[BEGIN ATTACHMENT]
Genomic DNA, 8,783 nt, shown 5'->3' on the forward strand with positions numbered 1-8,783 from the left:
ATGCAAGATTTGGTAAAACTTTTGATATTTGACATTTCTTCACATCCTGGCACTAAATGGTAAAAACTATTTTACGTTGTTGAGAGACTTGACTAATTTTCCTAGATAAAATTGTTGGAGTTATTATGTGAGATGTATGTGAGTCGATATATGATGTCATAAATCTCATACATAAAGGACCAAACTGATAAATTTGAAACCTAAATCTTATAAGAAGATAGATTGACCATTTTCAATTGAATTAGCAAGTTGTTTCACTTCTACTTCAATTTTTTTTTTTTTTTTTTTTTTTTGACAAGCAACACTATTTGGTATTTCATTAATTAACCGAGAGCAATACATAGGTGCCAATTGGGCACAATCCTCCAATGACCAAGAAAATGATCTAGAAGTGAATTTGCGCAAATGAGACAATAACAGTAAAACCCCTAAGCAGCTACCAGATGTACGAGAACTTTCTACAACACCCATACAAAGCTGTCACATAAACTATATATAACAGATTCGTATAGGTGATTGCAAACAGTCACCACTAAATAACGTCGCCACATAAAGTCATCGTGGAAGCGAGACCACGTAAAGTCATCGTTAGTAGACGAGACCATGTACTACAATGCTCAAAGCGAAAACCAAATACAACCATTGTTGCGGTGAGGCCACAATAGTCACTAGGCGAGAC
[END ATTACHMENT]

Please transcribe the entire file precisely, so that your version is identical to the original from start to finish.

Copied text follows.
Genomic DNA, 8,783 nt, shown 5'->3' on the forward strand with positions numbered 1-8,783 from the left:
ATGCAAGATTTGGTAAAACTTTTGATATTTGACATTTCTTCACATCCTGGCACTAAATGGTAAAAACTATTTTACGTTGTTGAGAGACTTGACTAATTTTCCTAGATAAAATTGTTGGAGTTATTATGTGAGATGTATGTGAGTCGATATATGATGTCATAAATCTCATACATAAAGGACCAAACTGATAAATTTGAAACCTAAATCTTATAAGAAGATAGATTGACCATTTTCAATTGAATTAGCAAGTTGTTTCACTTCTACTTCAATTTTTTTTTTTTTTTTTTTTTTTTGACAAGCAACACTATTTGGTATTTCATTAATTAACCGAGAGCAATACATAGGTGCCAATTGGGCACAATCCTCCAATGACCAAGAAAATGATCTAGAAGTGAATTTGCGCAAATGAGACAATAACAGTAAAACCCCTAAGCAGCTACCAGATGTACGAGAACTTTCTACAACACCCATACAAAGCTGTCACATAAACTATATATAACAGATTCGTATAGGTGATTGCAAACAGTCACCACTAAATAACGTCGCCACATAAAGTCATCGTGGAAGCGAGACCACGTAAAGTCATCGTTAGTAGACGAGACCATGTACTACAATGCTCAAAGCGAAAACCAAATACAACCATTGTTGCGGTGAGGCCACAATAGTCACTAGGCGAGAC